Some news organizations, namely Daniel Indiviglio over at The Atlantic (see http://www.theatlantic.com/business/archive/2011/09/did-congress-kill-the-debit-card/245935/?google_editors_picks=true) are arguing that since the Dodd-Frank rules the banks have lost a significant source of revenue and that they’re entitled to recover it from the consumers. The argument here is that we’ve always had to pay this fee, it was just indirect and hidden in the cost of goods we have to buy. That’s only partially true but it’s mostly bullshit. It’s partially true in the sense that we have been paying it indirectly. It’s bullshit in the sense that the banks aren’t entitled to this. Their costs for processing an electronic transaction, ATM or credit, is nearly zero. True, they had to spend a lot of capital to set up the infrastructure but that capital outlay has been paid back with interest many many times over. Now it’s just free money to them. It’s not even to recoup any costs. Not anymore anyways.
So how do we as consumers fight back? Simple. But it’s not by switching institution. It’s by writing checks. We’ve been so conditioned to use our credit cards & debit cards for everything, even the $1.25 cup of coffee. There’s no doubt it’s a convenient but if consumers want to demonstrate why charging us directly for ATM debit purchases is just going over the top, it’s by writing checks again. And lots of checks. Checks cost the banks many times more to process than does electronic transactions via your debit card or your credit card. If enough people do this then the banks will get a very clear message. They simply need to adjust to the new reality and this is how consumers can fight back.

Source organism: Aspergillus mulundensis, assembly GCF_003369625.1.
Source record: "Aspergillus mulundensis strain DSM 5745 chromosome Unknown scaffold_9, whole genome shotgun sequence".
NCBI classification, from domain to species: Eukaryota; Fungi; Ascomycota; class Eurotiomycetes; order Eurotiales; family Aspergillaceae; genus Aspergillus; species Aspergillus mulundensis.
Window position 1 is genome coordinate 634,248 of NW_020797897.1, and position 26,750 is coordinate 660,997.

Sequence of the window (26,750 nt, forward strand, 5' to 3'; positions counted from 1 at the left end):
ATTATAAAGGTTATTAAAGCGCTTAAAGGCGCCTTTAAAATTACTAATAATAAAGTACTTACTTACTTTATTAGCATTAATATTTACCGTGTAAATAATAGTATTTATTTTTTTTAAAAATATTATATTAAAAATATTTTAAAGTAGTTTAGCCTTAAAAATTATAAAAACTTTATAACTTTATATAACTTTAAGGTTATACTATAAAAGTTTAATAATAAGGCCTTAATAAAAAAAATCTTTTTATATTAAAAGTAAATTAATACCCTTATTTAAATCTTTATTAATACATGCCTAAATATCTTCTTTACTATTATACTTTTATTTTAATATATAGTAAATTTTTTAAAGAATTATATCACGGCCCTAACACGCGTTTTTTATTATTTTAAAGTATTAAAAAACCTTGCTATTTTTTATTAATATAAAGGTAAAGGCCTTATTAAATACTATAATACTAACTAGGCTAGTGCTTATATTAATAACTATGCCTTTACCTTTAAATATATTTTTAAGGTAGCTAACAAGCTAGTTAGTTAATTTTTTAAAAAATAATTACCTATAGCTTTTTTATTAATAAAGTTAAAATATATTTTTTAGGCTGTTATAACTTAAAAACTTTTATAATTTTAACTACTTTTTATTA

I repeat, switching from a big bank to your local credit union will not help. You’ve got to hit back where it hurts and start writing those checks. Minor inconveniences by all of us will have a huge impact for everyone at the end of the day. Who’s with me?